Research Impacts


Research challenge

How can fish thrive in rivers that are used as water resources?  Scientists at Southampton have set out to understand fish behaviour and swimming abilities to discover how and why they migrate up and downstream. This knowledge is key to the design of the next generation of dams and barrages as engineers can now use innovative techniques to cause less damage to fish stocks. Although some work has been carried out on ways to protect commercially important fish such as salmon, through introducing fish ladders, many other species suffer.For example since the 1980s, eel populations have collapsed by around 95 per cent as conventional mitigation techniques fail to protect this weaker-swimming elongated species.


More than 60 per cent of the world’s largest rivers including the powerful Amazon and Yangtze waterways have been controlled with dams and barrages that influence the seasonal flow of water and increasingly generate power. These structures disturb the natural flow of rivers water. In addition, they cause major problems to fisheries and other freshwater ecosystems worth around US$70billion a year because fish are killed in turbines or damaged by structures. It is essential to understand what is happening beneath the surface of the water to develop ways of protecting fish. Policy-makers are also interested in how the re-introduction of beavers, natural dam-builders, could influence the courses of rivers or whether their activities could damage fish stocks.

Our solution

Worldwide research on fish behaviour is being carried out by Professor Paul Kemp and colleagues. They have worked in the UK and Sweden to develop guidelines for the effective use of screens to protect eels from damage, which have been incorporated into UK Environment Agency recommendations. Other projects have involved Chinese carp in the Yangtze in China, Pacific lamprey in Washington State, USA and fish on the River Warnow in northern Germany.  The Southampton team has won funding from organisations including the European Union, Environment Agency and Leverhulme Trust to investigate and advise policymakers. The University of Southampton’s experimental flumes have proved invaluable in carrying out practical assessments of fish behaviour. Most of the research so far has centred on the use of screens to keep fish out of intake systems and turbines but attention is also turning to the use of lights and acoustics to encourage them to keep away. In related work, a project commissioned by the Scottish Government has analysed the effect of the possible re-introduction of beavers in rivers in Scotland. It concluded, on balance, that the ecological impact of their dam-building would not damage the lucrative salmon fishing industry.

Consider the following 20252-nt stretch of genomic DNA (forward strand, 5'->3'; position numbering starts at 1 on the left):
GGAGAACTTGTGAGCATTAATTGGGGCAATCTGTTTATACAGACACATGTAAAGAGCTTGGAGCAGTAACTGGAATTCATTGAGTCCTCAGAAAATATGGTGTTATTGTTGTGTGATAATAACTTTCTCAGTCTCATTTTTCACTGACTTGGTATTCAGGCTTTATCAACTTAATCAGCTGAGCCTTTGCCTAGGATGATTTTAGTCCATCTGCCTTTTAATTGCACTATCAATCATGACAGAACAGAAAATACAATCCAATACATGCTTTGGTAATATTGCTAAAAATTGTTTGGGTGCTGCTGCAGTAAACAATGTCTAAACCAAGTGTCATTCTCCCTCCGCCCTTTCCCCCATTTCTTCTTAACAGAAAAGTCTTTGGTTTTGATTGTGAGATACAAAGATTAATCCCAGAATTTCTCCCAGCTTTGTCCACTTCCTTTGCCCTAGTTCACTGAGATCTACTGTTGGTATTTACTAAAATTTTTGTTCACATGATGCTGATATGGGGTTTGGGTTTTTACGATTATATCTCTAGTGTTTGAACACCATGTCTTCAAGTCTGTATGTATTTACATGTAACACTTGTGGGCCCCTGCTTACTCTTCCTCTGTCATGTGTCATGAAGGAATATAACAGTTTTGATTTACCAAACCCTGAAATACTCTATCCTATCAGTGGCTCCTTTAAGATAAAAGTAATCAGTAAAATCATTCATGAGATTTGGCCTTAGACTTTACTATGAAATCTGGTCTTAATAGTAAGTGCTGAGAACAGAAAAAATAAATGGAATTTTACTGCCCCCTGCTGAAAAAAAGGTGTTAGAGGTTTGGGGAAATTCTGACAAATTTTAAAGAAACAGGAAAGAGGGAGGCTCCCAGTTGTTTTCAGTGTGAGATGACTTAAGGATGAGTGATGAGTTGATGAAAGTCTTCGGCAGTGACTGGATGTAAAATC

Fish can live in harmony with the commercial organisations, that use their water, if enough attention is paid to their requirements. Protecting fish from damage or death in inlet pipes and turbine blades is challenging. However, extensive research in rivers and waterways across the globe by Professor Paul Kemp has come up with viable answers. Researchers have examined traditional and technological answers to preserving fisheries and their advice has been taken up by decision makers. This work continues to discover new ways of protecting fish.